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Flower: England role too much
Andy Flower, who has relinquished his day-to-day involvement with England's one-day side, has admitted that he found the conflicting demands of his coaching role "unsustainable" as he agonised over his need to contribute to a family life with his wife and three young children.
Flower, according to an estimate from England's managing director of cricket, Hugh Morris, has spent around 60% of his life away from home over the last few years - with no prospect that if he had maintained both roles the burden would ease for at least the next eight years.
Flower, the England coach since early 2008, will remain as England's team director with responsibility for the playing strategies and preparation of the team in all formats of the game. He remains in direct charge of the Test side but will relinquish the day-to-day management of the limited-overs teams to Ashley Giles, who will step down as Warwickshire's director of cricket.
ESPNcricinfo revealed that the ECB was exploring options to ease Flower's workload and that the ODI series against India in January was a potential series where Flower could be rested, with Giles in the running for the job. This appointment confirms that intention, with Flower's next engagement the Tests leg of England's New Zealand tour in March.
"We are all aware over the last five-and-a-half years since Andy's been involved that we've enjoyed some fantastic successes," Morris said. "Over that period Andy has missed a handful of days. We all know how busy the schedule is. Andy is 44 and has three young kids and spends a hell of a lot of time away from home.
"We also know over the next eight-year period we will have a similar volume of cricket. We need a step change in order to protect our greatest assets which are our players and our team director and senior management. We aim to retain our talent over a long period of time.
"We have played as much as India, ahead of Australia and pretty much all the other full member nations. Andy has had the busiest workload, including 15 overseas tours. Sixty per cent of his life has been in a hotel room. It is not sustainable for one person to be looking after all aspects of the game."
Flower agreed that the demands of England's touring schedule were not conducive to family life. Indeed, he suggested involvement in all three formats of the game might only be sustainable for single men or those with grown-up families.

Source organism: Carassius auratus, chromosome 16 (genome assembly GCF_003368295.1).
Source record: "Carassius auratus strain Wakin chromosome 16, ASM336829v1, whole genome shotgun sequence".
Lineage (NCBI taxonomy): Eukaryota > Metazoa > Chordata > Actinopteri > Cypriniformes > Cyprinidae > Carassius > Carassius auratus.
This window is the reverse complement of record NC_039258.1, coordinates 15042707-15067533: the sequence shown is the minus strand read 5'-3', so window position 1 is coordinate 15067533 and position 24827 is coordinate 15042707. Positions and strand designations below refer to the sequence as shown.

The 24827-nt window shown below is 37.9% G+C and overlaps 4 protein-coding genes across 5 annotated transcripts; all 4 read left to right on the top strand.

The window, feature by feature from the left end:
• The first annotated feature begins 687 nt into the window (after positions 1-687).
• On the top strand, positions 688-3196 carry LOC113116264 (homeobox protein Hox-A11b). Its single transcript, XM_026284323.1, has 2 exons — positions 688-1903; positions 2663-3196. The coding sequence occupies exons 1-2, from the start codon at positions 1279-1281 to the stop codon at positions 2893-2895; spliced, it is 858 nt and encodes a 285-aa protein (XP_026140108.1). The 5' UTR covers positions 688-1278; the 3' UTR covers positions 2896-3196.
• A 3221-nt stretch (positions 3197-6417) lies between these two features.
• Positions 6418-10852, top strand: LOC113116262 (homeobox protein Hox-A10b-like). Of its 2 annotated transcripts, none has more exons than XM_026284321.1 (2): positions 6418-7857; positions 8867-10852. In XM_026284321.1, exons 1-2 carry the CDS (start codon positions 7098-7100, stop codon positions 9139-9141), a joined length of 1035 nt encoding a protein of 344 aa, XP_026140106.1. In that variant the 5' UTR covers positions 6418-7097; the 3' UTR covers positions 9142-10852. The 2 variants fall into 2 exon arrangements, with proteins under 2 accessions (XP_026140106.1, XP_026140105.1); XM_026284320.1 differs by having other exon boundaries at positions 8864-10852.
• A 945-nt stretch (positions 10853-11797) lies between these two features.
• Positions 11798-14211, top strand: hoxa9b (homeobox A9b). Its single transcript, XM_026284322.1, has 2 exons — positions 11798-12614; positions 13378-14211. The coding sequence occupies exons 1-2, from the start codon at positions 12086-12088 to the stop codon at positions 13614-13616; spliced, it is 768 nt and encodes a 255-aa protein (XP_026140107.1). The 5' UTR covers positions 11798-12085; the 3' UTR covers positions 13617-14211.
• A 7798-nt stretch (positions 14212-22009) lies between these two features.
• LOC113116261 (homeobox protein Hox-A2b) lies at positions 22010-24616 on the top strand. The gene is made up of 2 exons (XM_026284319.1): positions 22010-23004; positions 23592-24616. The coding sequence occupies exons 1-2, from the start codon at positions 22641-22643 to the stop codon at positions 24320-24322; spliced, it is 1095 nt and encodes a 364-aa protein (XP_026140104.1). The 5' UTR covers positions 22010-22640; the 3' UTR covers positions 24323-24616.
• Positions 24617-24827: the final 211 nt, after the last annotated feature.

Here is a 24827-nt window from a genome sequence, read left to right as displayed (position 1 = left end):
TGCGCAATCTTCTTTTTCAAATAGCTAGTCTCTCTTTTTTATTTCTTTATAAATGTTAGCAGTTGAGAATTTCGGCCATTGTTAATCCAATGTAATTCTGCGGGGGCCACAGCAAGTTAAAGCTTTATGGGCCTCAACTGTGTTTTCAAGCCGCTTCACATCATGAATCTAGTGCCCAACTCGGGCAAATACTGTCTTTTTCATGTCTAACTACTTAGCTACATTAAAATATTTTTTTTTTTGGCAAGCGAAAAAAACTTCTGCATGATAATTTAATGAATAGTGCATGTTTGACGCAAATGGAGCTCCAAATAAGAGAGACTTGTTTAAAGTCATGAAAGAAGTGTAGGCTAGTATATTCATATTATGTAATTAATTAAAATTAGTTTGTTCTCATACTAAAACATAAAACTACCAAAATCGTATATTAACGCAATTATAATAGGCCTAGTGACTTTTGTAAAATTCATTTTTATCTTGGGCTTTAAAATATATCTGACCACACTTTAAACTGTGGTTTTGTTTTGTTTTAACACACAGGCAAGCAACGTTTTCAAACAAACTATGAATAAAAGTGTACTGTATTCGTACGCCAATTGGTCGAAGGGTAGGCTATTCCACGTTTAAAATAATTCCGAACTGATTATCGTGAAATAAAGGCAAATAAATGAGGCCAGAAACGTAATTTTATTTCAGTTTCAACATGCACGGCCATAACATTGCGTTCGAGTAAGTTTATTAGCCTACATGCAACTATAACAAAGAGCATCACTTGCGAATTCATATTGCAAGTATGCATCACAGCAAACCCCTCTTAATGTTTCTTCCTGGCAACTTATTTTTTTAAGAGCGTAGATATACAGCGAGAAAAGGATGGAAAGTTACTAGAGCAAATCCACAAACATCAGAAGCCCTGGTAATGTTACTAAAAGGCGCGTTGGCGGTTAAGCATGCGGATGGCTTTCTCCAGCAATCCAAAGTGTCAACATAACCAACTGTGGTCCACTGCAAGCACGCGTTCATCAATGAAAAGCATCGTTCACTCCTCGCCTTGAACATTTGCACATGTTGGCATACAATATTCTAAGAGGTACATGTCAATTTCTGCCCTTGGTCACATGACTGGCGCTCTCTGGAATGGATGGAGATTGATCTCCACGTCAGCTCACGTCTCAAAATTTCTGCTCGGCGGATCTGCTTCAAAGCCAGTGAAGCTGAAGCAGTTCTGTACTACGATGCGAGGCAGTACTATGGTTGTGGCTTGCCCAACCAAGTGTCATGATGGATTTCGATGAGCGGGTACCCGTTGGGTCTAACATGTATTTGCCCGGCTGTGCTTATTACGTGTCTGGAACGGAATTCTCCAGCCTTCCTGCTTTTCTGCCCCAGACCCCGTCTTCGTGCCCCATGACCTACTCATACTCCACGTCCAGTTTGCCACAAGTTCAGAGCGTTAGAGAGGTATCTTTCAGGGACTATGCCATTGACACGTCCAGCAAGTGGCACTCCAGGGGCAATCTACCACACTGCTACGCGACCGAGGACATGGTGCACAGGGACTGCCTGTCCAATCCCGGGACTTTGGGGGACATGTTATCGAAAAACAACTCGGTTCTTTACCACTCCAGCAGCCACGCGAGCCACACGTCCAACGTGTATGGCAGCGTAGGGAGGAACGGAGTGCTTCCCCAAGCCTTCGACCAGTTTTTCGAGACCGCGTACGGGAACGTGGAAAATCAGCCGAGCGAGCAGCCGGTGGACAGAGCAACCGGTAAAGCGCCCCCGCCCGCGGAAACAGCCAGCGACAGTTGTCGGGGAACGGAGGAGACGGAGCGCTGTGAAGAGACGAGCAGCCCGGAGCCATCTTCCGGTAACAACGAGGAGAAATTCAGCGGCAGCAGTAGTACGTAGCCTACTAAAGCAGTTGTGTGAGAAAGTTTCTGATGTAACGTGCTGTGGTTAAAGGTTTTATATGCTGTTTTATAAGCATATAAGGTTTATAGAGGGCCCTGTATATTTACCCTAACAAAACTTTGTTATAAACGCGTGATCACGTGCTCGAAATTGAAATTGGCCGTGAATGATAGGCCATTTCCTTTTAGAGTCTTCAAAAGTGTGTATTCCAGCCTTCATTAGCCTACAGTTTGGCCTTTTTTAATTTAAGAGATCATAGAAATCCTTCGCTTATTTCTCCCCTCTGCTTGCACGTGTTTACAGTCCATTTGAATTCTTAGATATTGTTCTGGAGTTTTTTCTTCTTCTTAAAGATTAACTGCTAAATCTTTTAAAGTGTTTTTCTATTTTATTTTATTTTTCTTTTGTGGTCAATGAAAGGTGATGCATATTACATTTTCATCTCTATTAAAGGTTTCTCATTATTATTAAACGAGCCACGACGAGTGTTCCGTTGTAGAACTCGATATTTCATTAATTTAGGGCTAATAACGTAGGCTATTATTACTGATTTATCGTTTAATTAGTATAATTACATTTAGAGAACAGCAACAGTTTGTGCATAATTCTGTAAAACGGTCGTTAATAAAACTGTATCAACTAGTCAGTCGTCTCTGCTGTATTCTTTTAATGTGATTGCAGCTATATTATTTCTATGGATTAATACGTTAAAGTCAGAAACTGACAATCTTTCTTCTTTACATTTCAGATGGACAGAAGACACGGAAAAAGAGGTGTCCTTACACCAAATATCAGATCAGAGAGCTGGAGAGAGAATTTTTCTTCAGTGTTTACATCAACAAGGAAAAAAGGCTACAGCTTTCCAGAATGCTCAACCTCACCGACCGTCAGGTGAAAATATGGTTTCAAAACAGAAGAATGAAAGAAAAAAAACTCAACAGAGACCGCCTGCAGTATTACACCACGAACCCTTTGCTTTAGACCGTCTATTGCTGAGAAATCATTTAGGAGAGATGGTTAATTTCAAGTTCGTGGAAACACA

"With young families it is very hard to get that work-life balance right," Flower said. "If you were single or had a grown up family then I think it would be more possible to do all three forms of the game.
"We have talked about what the most effective coaching structure for our national side is and we're still not sure. But we believe that this might be a more efficient use of our resources. With unlimited resources and unlimited high-quality coaching staff, you might even have two separate coaching teams.
"There is a bit of unfinished business. But I hope to see Ashley Giles and Alastair Cook hoisting a trophy above their heads at some stage. I will be watching but not there on a day to day level. It is a little sad to be stepping away to be honest. But I will certainly gain in other areas of my life. I don't believe this decision will bring an erosion of my authority or influence."
Both Flower and Morris dismissed the suggestion that the appointment of a second senior coach would create confusion or undermine Flower's position. Morris insisted that, such was their confidence in Giles as a man and a coach, there had been no need to consider any other candidates.
"I don't see it as an erosion of Andy's power," Morris said. "Ultimately he is accountable for playing strategy of all three formats of the game. He remains a selector and also has responsibility for the day to day planning. He will also see some young players he wouldn't have seen before in the county scene.
"We know Ashley Giles as a person and we know him as a coach. He has been through our coaching programme over the last four years and he has done a terrific job with Warwickshire."
Flower dismissed the suggestion that he was benefitting from just the sort of rest period denied to Kevin Pietersen. The difference, Flower contended , was that Pietersen had requested that he was omitted from the ODI squad while continuing in the T20 team, while the policy of the ECB remained that players were available either for all limited-overs cricket or none of it.
"He wanted to retire from 50 overs cricket and play T20 cricket," Flower said. "That is not in line with ECB policy. So the situations are not directly comparable."
George Dobell is a senior correspondent at ESPNcricinfo